After its decay, it was debated for quite a while, where the long-lost capital was actually supposed to be located and after excavations started in the 1930s, a lot of what was once part of the city had disappeared long ago. Stones from the ancient capital were used in the construction of the Erdene Zuu Monastery, the oldest surviving Buddhist monastery in Mongolia, which is located right next to the excavation site and has come to represent the ancient glory of Mongolia. Apart from several impressive buildings, the monastery is also surrounded by a wall of over a hundred stupas. Inside the monastery’s courtyard, you can find big stone turtles, that are believed to have been ancient Karakorum’s most famous emblems. There is also a museum detailing the Mongol Empire’s conquests and the history of the Karakorum right next door – not only can you learn a lot, but the museum also has great WIFI (an absolute rarity in Mongolia’s countryside)
And the Rest of the Orkhon Valley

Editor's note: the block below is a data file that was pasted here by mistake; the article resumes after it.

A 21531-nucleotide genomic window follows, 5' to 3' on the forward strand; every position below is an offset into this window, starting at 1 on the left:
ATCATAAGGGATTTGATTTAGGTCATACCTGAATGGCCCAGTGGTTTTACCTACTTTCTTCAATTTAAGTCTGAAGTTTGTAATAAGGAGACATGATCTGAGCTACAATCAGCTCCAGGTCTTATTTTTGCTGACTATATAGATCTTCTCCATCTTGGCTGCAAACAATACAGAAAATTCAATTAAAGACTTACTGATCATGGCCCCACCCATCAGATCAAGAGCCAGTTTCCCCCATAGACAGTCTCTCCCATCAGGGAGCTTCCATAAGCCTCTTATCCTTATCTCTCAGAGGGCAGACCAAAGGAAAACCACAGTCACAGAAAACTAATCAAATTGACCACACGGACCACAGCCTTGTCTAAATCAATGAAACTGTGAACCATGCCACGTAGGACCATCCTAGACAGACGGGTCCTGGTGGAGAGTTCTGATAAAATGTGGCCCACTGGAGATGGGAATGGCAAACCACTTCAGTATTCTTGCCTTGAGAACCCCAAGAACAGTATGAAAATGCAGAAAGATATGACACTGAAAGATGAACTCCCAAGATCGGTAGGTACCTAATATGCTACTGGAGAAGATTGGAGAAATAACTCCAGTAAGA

The Orkhon Valley wasn’t only the seat of power in the Mongolian steppes and a center of trade and religion, but apart from housing Khans and capitals, it has always had great significance for Mongolians as a lifeline in an otherwise dry area. The grasslands along the Orkhon River offer great conditions for settlement and the nomads here hold on to their traditional lifestyle to this day, grazing and watering their livestock in the valley. One of the most impressive natural wonders to see in Orkhon Valley is Ulaan Tsutgala – the Orkhon Waterfall. Created long ago by a volcanic eruption, the water of the Orkhon River now thunders down the 20-meter-high waterfall into an almost perfectly circular basin and the adjoining gorge. The waterfall is by far the most impressive thing I have seen in all of Mongolia – truly beautiful.